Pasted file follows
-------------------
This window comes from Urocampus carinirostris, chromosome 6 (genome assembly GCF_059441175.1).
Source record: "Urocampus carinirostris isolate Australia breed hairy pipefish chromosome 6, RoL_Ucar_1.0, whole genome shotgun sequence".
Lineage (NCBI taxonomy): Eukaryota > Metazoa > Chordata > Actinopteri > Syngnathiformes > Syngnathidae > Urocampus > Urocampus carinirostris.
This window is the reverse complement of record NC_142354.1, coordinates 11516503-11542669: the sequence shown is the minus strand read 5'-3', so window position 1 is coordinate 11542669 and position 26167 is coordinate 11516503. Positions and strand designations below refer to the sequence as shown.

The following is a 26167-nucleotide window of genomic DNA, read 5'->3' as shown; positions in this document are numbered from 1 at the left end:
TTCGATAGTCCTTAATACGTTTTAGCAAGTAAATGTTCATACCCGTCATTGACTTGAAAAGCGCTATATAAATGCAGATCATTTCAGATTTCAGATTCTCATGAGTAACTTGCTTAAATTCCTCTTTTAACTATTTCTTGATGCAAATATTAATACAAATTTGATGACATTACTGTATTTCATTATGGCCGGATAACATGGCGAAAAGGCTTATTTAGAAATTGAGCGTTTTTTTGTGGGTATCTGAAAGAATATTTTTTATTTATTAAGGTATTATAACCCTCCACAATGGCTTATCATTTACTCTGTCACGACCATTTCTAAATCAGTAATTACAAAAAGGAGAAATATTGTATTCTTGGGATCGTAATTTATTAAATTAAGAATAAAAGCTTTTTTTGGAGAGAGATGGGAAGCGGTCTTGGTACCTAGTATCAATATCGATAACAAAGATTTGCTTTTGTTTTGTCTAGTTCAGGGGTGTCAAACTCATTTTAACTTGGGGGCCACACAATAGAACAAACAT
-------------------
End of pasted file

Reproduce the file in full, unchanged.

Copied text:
This window comes from Urocampus carinirostris, chromosome 6 (genome assembly GCF_059441175.1).
Source record: "Urocampus carinirostris isolate Australia breed hairy pipefish chromosome 6, RoL_Ucar_1.0, whole genome shotgun sequence".
Lineage (NCBI taxonomy): Eukaryota > Metazoa > Chordata > Actinopteri > Syngnathiformes > Syngnathidae > Urocampus > Urocampus carinirostris.
This window is the reverse complement of record NC_142354.1, coordinates 11516503-11542669: the sequence shown is the minus strand read 5'-3', so window position 1 is coordinate 11542669 and position 26167 is coordinate 11516503. Positions and strand designations below refer to the sequence as shown.

The following is a 26167-nucleotide window of genomic DNA, read 5'->3' as shown; positions in this document are numbered from 1 at the left end:
TTCGATAGTCCTTAATACGTTTTAGCAAGTAAATGTTCATACCCGTCATTGACTTGAAAAGCGCTATATAAATGCAGATCATTTCAGATTTCAGATTCTCATGAGTAACTTGCTTAAATTCCTCTTTTAACTATTTCTTGATGCAAATATTAATACAAATTTGATGACATTACTGTATTTCATTATGGCCGGATAACATGGCGAAAAGGCTTATTTAGAAATTGAGCGTTTTTTTGTGGGTATCTGAAAGAATATTTTTTATTTATTAAGGTATTATAACCCTCCACAATGGCTTATCATTTACTCTGTCACGACCATTTCTAAATCAGTAATTACAAAAAGGAGAAATATTGTATTCTTGGGATCGTAATTTATTAAATTAAGAATAAAAGCTTTTTTTGGAGAGAGATGGGAAGCGGTCTTGGTACCTAGTATCAATATCGATAACAAAGATTTGCTTTTGTTTTGTCTAGTTCAGGGGTGTCAAACTCATTTTAACTTGGGGGCCACACAATAGAACAAACAT